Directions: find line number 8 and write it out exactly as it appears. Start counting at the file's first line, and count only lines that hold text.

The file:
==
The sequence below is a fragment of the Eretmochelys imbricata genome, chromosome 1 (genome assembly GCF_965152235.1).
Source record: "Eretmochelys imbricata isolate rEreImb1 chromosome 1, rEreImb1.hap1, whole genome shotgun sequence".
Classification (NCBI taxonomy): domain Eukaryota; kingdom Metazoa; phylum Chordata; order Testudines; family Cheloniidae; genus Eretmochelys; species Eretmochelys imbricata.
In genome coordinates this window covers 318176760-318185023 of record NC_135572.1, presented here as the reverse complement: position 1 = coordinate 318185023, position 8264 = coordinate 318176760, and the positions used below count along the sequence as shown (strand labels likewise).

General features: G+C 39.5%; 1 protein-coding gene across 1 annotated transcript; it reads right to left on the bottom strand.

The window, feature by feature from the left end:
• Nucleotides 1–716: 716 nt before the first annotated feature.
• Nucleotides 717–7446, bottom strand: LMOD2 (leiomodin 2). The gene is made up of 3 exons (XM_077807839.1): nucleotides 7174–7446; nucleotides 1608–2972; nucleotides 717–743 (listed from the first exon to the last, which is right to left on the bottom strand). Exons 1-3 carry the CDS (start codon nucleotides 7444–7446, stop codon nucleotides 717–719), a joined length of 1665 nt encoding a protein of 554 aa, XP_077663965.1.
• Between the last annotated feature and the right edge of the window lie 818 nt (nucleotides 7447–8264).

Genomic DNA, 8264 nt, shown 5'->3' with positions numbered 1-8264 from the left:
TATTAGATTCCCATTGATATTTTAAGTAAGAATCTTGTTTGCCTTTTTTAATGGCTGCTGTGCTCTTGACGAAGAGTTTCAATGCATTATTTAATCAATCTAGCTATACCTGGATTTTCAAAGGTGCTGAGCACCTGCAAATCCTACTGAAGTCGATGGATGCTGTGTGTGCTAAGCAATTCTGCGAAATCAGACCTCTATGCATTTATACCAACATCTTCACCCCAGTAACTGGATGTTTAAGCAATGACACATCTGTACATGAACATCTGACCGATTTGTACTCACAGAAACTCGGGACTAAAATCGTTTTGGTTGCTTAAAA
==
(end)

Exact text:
• Nucleotides 717–7446, bottom strand: LMOD2 (leiomodin 2). The gene is made up of 3 exons (XM_077807839.1): nucleotides 7174–7446; nucleotides 1608–2972; nucleotides 717–743 (listed from the first exon to the last, which is right to left on the bottom strand). Exons 1-3 carry the CDS (start codon nucleotides 7444–7446, stop codon nucleotides 717–719), a joined length of 1665 nt encoding a protein of 554 aa, XP_077663965.1.